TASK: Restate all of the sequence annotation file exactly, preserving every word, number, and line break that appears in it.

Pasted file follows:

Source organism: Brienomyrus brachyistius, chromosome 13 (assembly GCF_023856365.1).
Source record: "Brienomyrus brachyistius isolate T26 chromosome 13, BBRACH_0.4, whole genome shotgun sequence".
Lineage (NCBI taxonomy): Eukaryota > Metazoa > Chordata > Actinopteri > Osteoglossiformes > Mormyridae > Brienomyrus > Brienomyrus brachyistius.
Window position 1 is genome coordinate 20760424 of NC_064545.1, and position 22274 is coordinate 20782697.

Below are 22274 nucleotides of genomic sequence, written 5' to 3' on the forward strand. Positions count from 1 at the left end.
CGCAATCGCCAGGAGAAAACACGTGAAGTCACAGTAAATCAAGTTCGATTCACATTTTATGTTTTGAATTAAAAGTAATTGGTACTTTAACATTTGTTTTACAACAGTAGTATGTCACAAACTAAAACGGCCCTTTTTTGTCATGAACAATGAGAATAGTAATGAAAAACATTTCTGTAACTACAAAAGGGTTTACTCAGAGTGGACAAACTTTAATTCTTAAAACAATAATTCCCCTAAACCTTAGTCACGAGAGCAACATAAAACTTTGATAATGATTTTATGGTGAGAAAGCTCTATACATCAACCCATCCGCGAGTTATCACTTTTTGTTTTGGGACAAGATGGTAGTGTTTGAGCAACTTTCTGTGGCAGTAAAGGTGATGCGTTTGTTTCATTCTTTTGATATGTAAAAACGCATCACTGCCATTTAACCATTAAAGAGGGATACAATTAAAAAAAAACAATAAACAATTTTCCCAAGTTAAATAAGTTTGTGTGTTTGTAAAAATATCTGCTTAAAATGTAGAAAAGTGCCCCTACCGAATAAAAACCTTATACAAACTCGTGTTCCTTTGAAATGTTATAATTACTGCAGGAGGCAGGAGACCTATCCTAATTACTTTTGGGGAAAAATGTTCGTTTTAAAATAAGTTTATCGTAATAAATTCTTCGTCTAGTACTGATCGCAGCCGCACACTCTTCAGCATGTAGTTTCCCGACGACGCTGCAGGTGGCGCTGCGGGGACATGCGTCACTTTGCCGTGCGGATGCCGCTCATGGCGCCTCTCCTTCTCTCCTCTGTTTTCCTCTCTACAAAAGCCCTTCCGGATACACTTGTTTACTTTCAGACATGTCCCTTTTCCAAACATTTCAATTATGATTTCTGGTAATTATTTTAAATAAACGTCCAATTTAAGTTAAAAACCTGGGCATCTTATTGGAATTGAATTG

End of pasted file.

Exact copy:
Source organism: Brienomyrus brachyistius, chromosome 13 (assembly GCF_023856365.1).
Source record: "Brienomyrus brachyistius isolate T26 chromosome 13, BBRACH_0.4, whole genome shotgun sequence".
Lineage (NCBI taxonomy): Eukaryota > Metazoa > Chordata > Actinopteri > Osteoglossiformes > Mormyridae > Brienomyrus > Brienomyrus brachyistius.
Window position 1 is genome coordinate 20760424 of NC_064545.1, and position 22274 is coordinate 20782697.

Below are 22274 nucleotides of genomic sequence, written 5' to 3' on the forward strand. Positions count from 1 at the left end.
CGCAATCGCCAGGAGAAAACACGTGAAGTCACAGTAAATCAAGTTCGATTCACATTTTATGTTTTGAATTAAAAGTAATTGGTACTTTAACATTTGTTTTACAACAGTAGTATGTCACAAACTAAAACGGCCCTTTTTTGTCATGAACAATGAGAATAGTAATGAAAAACATTTCTGTAACTACAAAAGGGTTTACTCAGAGTGGACAAACTTTAATTCTTAAAACAATAATTCCCCTAAACCTTAGTCACGAGAGCAACATAAAACTTTGATAATGATTTTATGGTGAGAAAGCTCTATACATCAACCCATCCGCGAGTTATCACTTTTTGTTTTGGGACAAGATGGTAGTGTTTGAGCAACTTTCTGTGGCAGTAAAGGTGATGCGTTTGTTTCATTCTTTTGATATGTAAAAACGCATCACTGCCATTTAACCATTAAAGAGGGATACAATTAAAAAAAAACAATAAACAATTTTCCCAAGTTAAATAAGTTTGTGTGTTTGTAAAAATATCTGCTTAAAATGTAGAAAAGTGCCCCTACCGAATAAAAACCTTATACAAACTCGTGTTCCTTTGAAATGTTATAATTACTGCAGGAGGCAGGAGACCTATCCTAATTACTTTTGGGGAAAAATGTTCGTTTTAAAATAAGTTTATCGTAATAAATTCTTCGTCTAGTACTGATCGCAGCCGCACACTCTTCAGCATGTAGTTTCCCGACGACGCTGCAGGTGGCGCTGCGGGGACATGCGTCACTTTGCCGTGCGGATGCCGCTCATGGCGCCTCTCCTTCTCTCCTCTGTTTTCCTCTCTACAAAAGCCCTTCCGGATACACTTGTTTACTTTCAGACATGTCCCTTTTCCAAACATTTCAATTATGATTTCTGGTAATTATTTTAAATAAACGTCCAATTTAAGTTAAAAACCTGGGCATCTTATTGGAATTGAATTG